Here's an all-too-common scenario. You contact someone in Greece who you think is a builder and you discuss plans for your new dream home on a Greek island. You agree a price for the house, assuming that this price includes the property being ready to be lived in once completed. Only after you're in up to your neck do you discover that the tiles for the kitchen, bathroom, outside courtyard etc. are extra. You are told that doors and windows weren't included in the original price. Who do you complain to? Only someone who's going to tell you that you went into this with your eyes open. You only have yourselves to blame.

So, after you smart at having to fork out 5k more than you bargained for you tell yourselves that it was probably a misunderstanding and now you can commence living your dream. Why, though, is your electricity supply coming by a precariously hanging cable from a meter on a concrete post outside the house next-door? How come your property doesn't have its own meter? Two or three years and a lot more cash later, you gaze at your very own electricity meter on its very own concrete post at the end of your garden and once more resign yourself to the extra expense that's severely dented your retirement nest-egg and decide that things could have been worse and now you can get on with enjoying life in the sun.

Maybe a couple more years pass before there's a knock on the door. You open it to find a smartly dressed man standing there with some kind of electronic gadget in his hand, along with a clipboard under his arm and a camera around his neck. This man is a civil engineer working for the local authority and he's come to check if your property is legal. By this he means that its footprint is as the architect's original drawings showed, that your pool was shown in the original plans as a swimming pool and not simply as a water cistern. He's come to see if your house is a link-house or if it's detached, since the original planning permission was granted to the builder for a row of four linked properties. You very soon understand that there could be trouble brewing, since your house is one of three detached properties and not one of a row of four that are linked together.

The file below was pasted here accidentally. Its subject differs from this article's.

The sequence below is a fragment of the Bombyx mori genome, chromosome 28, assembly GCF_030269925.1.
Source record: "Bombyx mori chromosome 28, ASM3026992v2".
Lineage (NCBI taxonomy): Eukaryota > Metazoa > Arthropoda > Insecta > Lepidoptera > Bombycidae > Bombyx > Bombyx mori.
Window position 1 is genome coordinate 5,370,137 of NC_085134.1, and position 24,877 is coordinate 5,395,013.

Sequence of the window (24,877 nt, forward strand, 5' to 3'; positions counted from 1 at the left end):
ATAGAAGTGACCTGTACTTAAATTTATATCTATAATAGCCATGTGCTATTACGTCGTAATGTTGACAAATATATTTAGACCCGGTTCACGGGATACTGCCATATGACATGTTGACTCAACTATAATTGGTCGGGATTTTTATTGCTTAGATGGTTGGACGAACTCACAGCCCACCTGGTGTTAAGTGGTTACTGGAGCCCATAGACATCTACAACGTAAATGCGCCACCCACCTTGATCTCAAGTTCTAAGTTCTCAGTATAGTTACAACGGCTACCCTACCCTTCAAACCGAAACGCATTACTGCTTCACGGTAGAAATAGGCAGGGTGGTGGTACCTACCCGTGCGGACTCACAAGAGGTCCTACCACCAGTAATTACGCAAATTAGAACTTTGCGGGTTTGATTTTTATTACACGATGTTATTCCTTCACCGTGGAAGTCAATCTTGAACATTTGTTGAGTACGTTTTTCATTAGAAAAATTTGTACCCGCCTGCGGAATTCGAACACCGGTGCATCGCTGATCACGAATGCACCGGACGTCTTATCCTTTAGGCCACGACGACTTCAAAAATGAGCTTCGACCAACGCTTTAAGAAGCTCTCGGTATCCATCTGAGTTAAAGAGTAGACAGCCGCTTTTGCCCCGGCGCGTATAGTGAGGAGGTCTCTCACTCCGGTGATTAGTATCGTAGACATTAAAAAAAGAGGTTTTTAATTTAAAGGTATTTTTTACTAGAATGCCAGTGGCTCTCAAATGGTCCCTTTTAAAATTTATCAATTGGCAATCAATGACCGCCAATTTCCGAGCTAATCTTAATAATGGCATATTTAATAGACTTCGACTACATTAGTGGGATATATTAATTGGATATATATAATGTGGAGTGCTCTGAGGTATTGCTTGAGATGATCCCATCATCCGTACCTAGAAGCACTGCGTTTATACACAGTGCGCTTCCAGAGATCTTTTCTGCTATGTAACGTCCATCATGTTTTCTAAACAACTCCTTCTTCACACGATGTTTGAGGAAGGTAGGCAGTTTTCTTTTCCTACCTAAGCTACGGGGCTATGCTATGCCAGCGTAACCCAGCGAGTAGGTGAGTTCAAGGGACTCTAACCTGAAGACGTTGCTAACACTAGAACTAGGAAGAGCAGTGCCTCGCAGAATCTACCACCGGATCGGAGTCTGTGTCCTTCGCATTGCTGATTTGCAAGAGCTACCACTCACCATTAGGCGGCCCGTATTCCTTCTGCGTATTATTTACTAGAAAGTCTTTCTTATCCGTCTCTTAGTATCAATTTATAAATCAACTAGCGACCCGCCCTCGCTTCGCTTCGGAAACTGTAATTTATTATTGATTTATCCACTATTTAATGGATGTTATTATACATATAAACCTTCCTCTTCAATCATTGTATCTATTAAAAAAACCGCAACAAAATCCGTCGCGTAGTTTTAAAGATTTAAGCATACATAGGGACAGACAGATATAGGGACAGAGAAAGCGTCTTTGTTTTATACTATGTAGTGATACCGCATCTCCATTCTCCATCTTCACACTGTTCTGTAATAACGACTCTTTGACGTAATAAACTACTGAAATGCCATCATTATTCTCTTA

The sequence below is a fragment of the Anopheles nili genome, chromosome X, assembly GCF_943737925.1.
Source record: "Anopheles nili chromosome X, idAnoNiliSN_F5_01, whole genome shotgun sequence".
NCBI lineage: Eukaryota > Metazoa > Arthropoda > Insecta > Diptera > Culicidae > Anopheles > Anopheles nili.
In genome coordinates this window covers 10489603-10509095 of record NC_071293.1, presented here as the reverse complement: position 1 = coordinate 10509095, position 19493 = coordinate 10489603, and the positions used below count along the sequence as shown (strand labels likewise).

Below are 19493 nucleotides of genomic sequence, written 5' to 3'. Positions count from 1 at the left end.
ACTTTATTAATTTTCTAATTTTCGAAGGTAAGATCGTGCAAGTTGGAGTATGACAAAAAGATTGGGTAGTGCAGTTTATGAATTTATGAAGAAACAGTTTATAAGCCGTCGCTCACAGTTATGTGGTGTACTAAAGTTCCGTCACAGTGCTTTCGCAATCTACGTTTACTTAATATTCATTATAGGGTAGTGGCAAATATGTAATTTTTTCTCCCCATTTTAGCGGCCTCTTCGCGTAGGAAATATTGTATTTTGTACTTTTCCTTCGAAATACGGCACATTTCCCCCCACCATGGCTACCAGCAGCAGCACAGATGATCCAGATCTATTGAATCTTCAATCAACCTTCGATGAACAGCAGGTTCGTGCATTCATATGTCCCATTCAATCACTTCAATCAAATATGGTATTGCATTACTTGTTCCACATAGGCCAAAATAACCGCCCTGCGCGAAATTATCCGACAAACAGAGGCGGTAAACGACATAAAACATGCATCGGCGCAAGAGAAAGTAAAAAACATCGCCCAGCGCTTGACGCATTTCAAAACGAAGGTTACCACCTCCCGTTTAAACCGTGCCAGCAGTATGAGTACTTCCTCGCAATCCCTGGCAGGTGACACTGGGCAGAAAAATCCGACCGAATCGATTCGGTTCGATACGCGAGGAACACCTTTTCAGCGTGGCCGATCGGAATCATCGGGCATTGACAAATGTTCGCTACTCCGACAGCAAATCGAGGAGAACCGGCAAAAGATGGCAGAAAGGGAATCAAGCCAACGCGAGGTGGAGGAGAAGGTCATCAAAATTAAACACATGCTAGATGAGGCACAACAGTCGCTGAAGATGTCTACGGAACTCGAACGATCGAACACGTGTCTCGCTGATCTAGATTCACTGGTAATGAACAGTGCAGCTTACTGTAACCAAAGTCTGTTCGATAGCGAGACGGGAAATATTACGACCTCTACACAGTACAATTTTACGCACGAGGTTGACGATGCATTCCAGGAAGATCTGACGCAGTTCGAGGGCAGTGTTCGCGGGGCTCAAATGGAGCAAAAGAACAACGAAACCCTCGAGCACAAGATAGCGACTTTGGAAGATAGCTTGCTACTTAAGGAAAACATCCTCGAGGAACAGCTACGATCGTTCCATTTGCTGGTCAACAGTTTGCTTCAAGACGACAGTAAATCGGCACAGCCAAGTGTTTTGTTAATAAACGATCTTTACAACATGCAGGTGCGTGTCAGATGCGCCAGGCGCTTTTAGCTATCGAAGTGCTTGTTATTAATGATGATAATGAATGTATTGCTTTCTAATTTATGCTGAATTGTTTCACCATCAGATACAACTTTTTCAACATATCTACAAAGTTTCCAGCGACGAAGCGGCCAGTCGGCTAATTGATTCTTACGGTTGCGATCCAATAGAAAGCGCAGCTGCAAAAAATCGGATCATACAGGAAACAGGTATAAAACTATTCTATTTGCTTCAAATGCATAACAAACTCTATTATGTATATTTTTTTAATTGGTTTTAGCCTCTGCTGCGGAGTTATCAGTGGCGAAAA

Your detached garage, according to this 'helpful' visitor, isn't on the plans at all. Where your kitchen is now, there should have been an integral 'built-under' garage. Your kitchen should have been where your entrance hall is. How amazing, your property is two metres longer in both directions than it ought to be. Your visitor adopts a grave face and informs you that you don't own the freehold to your property's boundary, you in fact are a joint owner of the three plots, that ought to have been four, with the other folk who bought the other two houses. If you ever decide to sell, you'll need the agreement (in writing of course) of the other two joint owners of the land.

Now the visitor wants to measure upstairs. You gingerly follow him up there and watch as he goes out on to the balcony of the master bedroom, measures and starts "tch-ing". Apparently the balcony is too small. Should be a metre larger and the bedroom a metre smaller inside.

Eventually he's done with his demolition of your confidence and sits down at your kitchen (that should have been garage) table and scribbles figures while inviting you to make him a drink. 

"Right," he begins, trying to sound conciliatory, but not trying very hard, "There will be fines to pay for the illegalities". The footprint of the house is several square metres too large, there is no licence for that swimming pool and the garage oughtn't to be there at all. The balconies aren't the right size and adding it all up he cheerfully informs you that (you really ought to be sitting down for this) you'll be needing to find €9500 in total, in order to have all the discrepancies legalised. There is no recourse. The house is in your name and you are the ones responsible.

Can you imagine that happening in the UK (or any number of other countries for that matter)? That's why we have ombudsmen and there are regulations in place to protect the innocent consumer. The fault lay with the builders, the original civil engineer who signed off all the stages the of build, the bankers, the architect, but not you, the innocent purchaser. 

You want to go after them? Get a lawyer and be prepared to fork out a few more thousand for a case that's liable to drag on for years.